Bloomhall continued, “through their time golfing, students share the skillsets they possess, courses they’ve completed and CMSA events they’ve participated in. Students get to see firsthand the range of companies, what’s happening in the industry and make network connections. Initially, the CMSA was created to fund field trips to send students to various competitions that helped them develop their educational growth beyond the classroom in the presence and guidance of industry professionals.”
Some of those competitions are regional, like the Associated Schools of Construction in Nebraska City NE, or national, like the National Association of Home Builders and Associated Builders and Contractors.
These competitions foster the construction careers and promote growth for students in the programs. Students in teams of four: estimate, schedule, plan and present a proposal for projects given by event organizers.
Twenty-six companies attended this year’s Golf Classic. Those firms varied from commercial construction, industrial, residential, renewable energy and a handful of specialty contractors like earthwork, utilities, drain tile and water.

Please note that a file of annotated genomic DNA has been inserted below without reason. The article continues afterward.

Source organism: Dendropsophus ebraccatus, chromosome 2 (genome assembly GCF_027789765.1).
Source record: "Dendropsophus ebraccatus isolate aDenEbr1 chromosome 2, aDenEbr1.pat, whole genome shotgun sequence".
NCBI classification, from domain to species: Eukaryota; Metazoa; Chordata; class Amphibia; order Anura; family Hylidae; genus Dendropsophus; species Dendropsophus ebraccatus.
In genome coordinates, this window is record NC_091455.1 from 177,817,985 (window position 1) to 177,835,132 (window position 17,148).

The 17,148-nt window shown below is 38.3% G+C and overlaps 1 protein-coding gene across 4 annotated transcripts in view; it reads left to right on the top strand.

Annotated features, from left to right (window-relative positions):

“There are industry teams here that are solely MNSU CM Alumni,” said Bloomhall. “There is at least one MNSU CM Alumni on each team.”
One to two students were paired with each industry team that consisted of three industry representatives. I asked the CMSA President how many of those companies were returning guests to the event, and she said half.
And they should return. According to a May 2016 publication of Best Value Schools that was forwarded to the student body by Dr. Tommy Kim, the organization listed MNSU Mankato’s CM program number one. The student-focused college major selection resource listed the Bureau of Labor Statistics, College Navigator and American Council for Construction Education (ACCE) as sources to accumulate their Top 50 Construction Management Programs in the country.